After reading Article 1, Aquinas for Armchair Theologians by Timothy M. Renick most can automatically acquire that Thomas Aquinas was a very influential thinker amongst others when explaining his theological views. His religious views may have differed from others during his time, however, it did influence and encourage others on the different topics of God vs. Satan, and why God has not all the answers, and powers when making sure every human being should not face evil. Aquinas believed that Christians needed to view their basic beliefs in another way to make sense of their own faith when questioning all that God did for each individual. The real question to all this, which a lot of people even question today is “Why is their evil in the World?”
They believe that it is possible to trace back through the causal chain infinitely. They think that non-existence of infinite causal chain is just dependent on our common sense or experience, but common sense does not always present the truth. Nevertheless, Aquinas points out the relationship among first, intermediate and ultimate causes and argues, “In the world of sense, there is an order of efficient causes, the first is the cause of the intermediate cause, and the intermediate is the cause of the ultimate cause.” (Aquinas, Question 2, Article 3). So there is a transmission among causes, and Aquinas claims, “If it is possible to go on infinity, there will be no first efficient cause, neither will there be an ultimate nor intermediate causes.” (Aquinas, Question 2, Article 3). But taking away the cause is to take away the effect, so we cannot break the connection among causes. As a result, I think although human being has limited knowledge and experience, Aquinas uses the rational demonstration to prove that the causal chain must have a beginning rather than infinity.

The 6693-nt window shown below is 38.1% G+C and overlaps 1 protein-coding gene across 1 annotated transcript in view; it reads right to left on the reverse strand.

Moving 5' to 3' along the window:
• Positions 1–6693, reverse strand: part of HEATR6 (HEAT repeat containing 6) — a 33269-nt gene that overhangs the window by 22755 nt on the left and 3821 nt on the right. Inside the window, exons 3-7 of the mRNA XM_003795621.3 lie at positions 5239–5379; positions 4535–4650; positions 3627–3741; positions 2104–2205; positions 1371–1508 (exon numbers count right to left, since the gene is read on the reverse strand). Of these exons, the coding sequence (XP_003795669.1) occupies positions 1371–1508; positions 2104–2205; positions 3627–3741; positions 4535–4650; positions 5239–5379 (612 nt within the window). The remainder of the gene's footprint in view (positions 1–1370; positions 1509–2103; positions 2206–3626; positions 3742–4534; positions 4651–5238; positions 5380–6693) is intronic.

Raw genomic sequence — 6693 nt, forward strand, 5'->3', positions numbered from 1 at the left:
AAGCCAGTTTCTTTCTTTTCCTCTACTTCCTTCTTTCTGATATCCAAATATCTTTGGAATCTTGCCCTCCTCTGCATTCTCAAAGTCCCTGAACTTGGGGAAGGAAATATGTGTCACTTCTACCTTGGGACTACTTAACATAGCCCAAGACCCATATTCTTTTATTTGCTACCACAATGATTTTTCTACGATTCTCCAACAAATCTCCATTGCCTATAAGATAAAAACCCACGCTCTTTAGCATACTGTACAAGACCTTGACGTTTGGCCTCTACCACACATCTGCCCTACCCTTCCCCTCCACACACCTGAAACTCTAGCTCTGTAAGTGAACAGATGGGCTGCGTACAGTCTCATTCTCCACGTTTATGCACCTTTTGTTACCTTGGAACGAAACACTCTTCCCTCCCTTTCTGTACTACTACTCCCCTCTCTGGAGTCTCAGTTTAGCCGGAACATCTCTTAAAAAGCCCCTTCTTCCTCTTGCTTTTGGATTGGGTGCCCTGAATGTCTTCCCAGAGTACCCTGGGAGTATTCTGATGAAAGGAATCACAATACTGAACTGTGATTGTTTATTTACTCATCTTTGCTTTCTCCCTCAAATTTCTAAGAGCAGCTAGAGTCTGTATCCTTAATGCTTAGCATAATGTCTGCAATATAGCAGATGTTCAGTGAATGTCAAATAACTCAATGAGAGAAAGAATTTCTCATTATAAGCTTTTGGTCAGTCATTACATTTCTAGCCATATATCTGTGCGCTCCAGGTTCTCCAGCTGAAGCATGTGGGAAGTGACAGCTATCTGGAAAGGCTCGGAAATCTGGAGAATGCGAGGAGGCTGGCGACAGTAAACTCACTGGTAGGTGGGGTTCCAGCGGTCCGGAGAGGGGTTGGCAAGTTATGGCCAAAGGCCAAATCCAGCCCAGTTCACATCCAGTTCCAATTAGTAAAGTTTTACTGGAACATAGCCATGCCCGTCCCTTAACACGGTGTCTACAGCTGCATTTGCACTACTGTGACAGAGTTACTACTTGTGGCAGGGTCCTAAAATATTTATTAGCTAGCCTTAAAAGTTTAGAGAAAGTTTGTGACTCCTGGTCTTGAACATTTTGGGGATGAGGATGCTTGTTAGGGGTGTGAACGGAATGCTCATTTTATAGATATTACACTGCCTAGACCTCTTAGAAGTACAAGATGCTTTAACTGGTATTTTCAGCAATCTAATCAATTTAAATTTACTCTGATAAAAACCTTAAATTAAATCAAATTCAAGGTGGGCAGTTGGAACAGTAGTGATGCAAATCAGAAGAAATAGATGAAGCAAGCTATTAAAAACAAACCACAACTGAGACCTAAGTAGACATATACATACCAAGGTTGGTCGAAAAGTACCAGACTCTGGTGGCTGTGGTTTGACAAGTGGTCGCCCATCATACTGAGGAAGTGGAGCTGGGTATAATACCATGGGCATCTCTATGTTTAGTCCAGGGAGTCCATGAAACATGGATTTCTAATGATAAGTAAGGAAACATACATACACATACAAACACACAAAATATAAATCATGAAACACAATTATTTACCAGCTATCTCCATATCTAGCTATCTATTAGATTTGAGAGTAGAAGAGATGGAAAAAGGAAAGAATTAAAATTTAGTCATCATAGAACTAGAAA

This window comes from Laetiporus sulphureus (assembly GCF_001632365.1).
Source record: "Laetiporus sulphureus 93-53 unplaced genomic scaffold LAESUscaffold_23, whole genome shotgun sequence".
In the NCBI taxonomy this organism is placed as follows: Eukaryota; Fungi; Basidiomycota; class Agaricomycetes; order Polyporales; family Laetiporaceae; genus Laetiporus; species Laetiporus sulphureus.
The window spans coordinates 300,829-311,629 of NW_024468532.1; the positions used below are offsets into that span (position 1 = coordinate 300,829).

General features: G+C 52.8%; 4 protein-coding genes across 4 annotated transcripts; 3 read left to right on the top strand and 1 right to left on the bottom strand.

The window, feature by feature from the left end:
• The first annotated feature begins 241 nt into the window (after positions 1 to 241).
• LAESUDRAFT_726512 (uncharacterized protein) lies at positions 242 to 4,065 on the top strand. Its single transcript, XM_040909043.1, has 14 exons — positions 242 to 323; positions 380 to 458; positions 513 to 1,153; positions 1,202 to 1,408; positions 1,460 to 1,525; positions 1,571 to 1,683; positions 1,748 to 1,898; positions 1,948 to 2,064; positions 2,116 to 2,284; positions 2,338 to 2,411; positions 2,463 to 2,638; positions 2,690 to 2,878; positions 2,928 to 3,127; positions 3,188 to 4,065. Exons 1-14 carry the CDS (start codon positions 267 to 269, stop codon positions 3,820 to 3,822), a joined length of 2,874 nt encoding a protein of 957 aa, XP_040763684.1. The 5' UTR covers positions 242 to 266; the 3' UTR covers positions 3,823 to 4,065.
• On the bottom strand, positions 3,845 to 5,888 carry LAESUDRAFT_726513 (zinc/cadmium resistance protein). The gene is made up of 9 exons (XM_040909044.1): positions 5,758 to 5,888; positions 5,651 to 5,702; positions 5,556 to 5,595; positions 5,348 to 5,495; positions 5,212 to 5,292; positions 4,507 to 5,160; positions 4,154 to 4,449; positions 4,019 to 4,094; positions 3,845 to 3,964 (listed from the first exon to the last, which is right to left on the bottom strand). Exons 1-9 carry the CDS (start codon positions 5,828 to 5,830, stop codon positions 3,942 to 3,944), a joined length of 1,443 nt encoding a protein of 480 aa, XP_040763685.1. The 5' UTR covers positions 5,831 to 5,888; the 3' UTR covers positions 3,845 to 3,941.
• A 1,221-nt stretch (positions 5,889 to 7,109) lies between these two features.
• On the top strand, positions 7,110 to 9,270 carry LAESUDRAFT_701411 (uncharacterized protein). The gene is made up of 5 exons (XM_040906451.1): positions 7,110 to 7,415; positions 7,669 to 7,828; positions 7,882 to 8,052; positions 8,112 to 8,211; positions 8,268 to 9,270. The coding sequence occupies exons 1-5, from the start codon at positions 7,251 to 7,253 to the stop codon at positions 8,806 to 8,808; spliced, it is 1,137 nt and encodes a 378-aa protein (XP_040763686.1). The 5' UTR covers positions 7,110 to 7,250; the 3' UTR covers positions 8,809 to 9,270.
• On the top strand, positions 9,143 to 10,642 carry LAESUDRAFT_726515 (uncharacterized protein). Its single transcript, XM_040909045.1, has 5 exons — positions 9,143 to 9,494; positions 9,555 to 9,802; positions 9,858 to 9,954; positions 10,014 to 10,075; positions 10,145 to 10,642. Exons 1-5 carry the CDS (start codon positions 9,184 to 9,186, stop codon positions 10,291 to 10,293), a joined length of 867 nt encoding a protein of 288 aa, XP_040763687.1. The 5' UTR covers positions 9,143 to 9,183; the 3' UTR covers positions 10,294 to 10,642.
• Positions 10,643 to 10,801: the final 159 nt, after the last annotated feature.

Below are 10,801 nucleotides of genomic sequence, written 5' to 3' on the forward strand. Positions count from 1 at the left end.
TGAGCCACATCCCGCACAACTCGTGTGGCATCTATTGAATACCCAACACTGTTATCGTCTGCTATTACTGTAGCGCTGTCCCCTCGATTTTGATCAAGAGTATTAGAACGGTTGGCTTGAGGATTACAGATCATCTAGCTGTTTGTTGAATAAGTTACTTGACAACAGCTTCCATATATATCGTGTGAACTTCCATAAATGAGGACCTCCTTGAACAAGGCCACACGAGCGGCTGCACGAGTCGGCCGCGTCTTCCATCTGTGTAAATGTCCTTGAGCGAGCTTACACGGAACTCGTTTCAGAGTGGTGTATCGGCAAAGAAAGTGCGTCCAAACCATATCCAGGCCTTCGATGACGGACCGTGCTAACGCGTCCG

Thomas Aquinas's Summa Theologica represents one of the most famous attempts to prove God's existence. Aquinas wrote at a time in which people began to develop skepticism concerning the existence of God. In this regard, it is instructive to position Aquinas
Aquinas thinks there has to be something that caused this- a first cause. Lastly, Aquinas tells us the only possible thing that caused all of this is God. In this paper, I will be defending Aquinas’ Cosmological Argument. Aquinas’ first premise is everything, every person, plant, or object, that exist in this universe needs an explanation for why it exist. I believe there is a logical reason for why everything exist and everything that happens has an explanation.
Aquinas arguments are strong cases in the existence of God. His work helped me appreciate and made me want to explore his philosophical skill in exploring Gods nature, and also defending Christian teaching. Being Christian is one of the main reasons why I picked Aquinas arguments, also because the work he provided for us is true in my eyes. I’m going to defend and state some reasons in why I believe him and his role should be played in Religion today. “Motion” an argument he tries to prove in God existence.